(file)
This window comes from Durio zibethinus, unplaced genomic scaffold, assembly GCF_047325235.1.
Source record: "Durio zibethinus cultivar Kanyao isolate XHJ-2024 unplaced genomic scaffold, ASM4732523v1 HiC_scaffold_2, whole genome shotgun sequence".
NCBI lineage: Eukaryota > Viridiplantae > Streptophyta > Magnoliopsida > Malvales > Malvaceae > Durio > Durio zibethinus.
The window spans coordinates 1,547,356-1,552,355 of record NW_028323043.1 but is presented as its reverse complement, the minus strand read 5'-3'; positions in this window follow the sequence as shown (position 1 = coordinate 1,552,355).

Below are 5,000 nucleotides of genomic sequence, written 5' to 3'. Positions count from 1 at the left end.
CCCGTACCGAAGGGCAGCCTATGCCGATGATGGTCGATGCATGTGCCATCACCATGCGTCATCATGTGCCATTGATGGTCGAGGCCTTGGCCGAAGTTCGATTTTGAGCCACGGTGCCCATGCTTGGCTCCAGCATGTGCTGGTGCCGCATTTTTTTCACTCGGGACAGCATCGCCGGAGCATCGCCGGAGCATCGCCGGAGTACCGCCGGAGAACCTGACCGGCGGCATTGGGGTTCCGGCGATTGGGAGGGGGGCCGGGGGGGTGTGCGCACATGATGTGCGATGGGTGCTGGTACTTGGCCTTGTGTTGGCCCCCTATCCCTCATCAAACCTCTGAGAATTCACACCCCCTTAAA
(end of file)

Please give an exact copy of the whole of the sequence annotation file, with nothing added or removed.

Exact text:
This window comes from Durio zibethinus, unplaced genomic scaffold, assembly GCF_047325235.1.
Source record: "Durio zibethinus cultivar Kanyao isolate XHJ-2024 unplaced genomic scaffold, ASM4732523v1 HiC_scaffold_2, whole genome shotgun sequence".
NCBI lineage: Eukaryota > Viridiplantae > Streptophyta > Magnoliopsida > Malvales > Malvaceae > Durio > Durio zibethinus.
The window spans coordinates 1,547,356-1,552,355 of record NW_028323043.1 but is presented as its reverse complement, the minus strand read 5'-3'; positions in this window follow the sequence as shown (position 1 = coordinate 1,552,355).

Below are 5,000 nucleotides of genomic sequence, written 5' to 3'. Positions count from 1 at the left end.
CCCGTACCGAAGGGCAGCCTATGCCGATGATGGTCGATGCATGTGCCATCACCATGCGTCATCATGTGCCATTGATGGTCGAGGCCTTGGCCGAAGTTCGATTTTGAGCCACGGTGCCCATGCTTGGCTCCAGCATGTGCTGGTGCCGCATTTTTTTCACTCGGGACAGCATCGCCGGAGCATCGCCGGAGCATCGCCGGAGTACCGCCGGAGAACCTGACCGGCGGCATTGGGGTTCCGGCGATTGGGAGGGGGGCCGGGGGGGTGTGCGCACATGATGTGCGATGGGTGCTGGTACTTGGCCTTGTGTTGGCCCCCTATCCCTCATCAAACCTCTGAGAATTCACACCCCCTTAAA